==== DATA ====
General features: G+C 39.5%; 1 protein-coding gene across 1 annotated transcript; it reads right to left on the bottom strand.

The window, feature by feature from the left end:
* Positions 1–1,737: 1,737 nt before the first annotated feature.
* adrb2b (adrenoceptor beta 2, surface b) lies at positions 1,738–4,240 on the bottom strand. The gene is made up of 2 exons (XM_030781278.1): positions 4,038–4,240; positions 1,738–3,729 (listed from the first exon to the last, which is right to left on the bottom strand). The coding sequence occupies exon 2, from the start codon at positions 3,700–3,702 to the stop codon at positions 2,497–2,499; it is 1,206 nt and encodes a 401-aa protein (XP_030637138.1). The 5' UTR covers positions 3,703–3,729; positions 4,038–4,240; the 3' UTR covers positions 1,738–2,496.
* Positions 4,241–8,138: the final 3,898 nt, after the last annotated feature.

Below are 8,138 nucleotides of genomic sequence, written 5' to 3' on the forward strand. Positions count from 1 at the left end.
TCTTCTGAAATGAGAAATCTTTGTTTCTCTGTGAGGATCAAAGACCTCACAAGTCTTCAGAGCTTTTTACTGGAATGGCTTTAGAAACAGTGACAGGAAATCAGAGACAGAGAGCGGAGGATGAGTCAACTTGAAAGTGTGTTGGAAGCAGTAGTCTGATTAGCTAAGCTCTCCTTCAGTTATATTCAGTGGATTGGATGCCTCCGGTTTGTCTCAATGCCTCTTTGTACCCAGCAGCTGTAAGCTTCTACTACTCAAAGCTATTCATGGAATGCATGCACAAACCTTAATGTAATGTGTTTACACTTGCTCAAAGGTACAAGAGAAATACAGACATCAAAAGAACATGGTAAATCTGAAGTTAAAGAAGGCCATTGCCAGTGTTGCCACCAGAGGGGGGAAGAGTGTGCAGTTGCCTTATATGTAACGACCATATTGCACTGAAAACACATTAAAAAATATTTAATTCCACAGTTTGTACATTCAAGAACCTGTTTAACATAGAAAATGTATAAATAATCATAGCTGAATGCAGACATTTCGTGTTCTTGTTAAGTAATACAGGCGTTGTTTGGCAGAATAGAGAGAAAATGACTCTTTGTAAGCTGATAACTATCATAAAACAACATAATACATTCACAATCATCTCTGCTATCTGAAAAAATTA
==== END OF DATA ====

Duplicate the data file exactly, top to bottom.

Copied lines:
General features: G+C 39.5%; 1 protein-coding gene across 1 annotated transcript; it reads right to left on the bottom strand.

The window, feature by feature from the left end:
* Positions 1–1,737: 1,737 nt before the first annotated feature.
* adrb2b (adrenoceptor beta 2, surface b) lies at positions 1,738–4,240 on the bottom strand. The gene is made up of 2 exons (XM_030781278.1): positions 4,038–4,240; positions 1,738–3,729 (listed from the first exon to the last, which is right to left on the bottom strand). The coding sequence occupies exon 2, from the start codon at positions 3,700–3,702 to the stop codon at positions 2,497–2,499; it is 1,206 nt and encodes a 401-aa protein (XP_030637138.1). The 5' UTR covers positions 3,703–3,729; positions 4,038–4,240; the 3' UTR covers positions 1,738–2,496.
* Positions 4,241–8,138: the final 3,898 nt, after the last annotated feature.

Below are 8,138 nucleotides of genomic sequence, written 5' to 3' on the forward strand. Positions count from 1 at the left end.
TCTTCTGAAATGAGAAATCTTTGTTTCTCTGTGAGGATCAAAGACCTCACAAGTCTTCAGAGCTTTTTACTGGAATGGCTTTAGAAACAGTGACAGGAAATCAGAGACAGAGAGCGGAGGATGAGTCAACTTGAAAGTGTGTTGGAAGCAGTAGTCTGATTAGCTAAGCTCTCCTTCAGTTATATTCAGTGGATTGGATGCCTCCGGTTTGTCTCAATGCCTCTTTGTACCCAGCAGCTGTAAGCTTCTACTACTCAAAGCTATTCATGGAATGCATGCACAAACCTTAATGTAATGTGTTTACACTTGCTCAAAGGTACAAGAGAAATACAGACATCAAAAGAACATGGTAAATCTGAAGTTAAAGAAGGCCATTGCCAGTGTTGCCACCAGAGGGGGGAAGAGTGTGCAGTTGCCTTATATGTAACGACCATATTGCACTGAAAACACATTAAAAAATATTTAATTCCACAGTTTGTACATTCAAGAACCTGTTTAACATAGAAAATGTATAAATAATCATAGCTGAATGCAGACATTTCGTGTTCTTGTTAAGTAATACAGGCGTTGTTTGGCAGAATAGAGAGAAAATGACTCTTTGTAAGCTGATAACTATCATAAAACAACATAATACATTCACAATCATCTCTGCTATCTGAAAAAATTA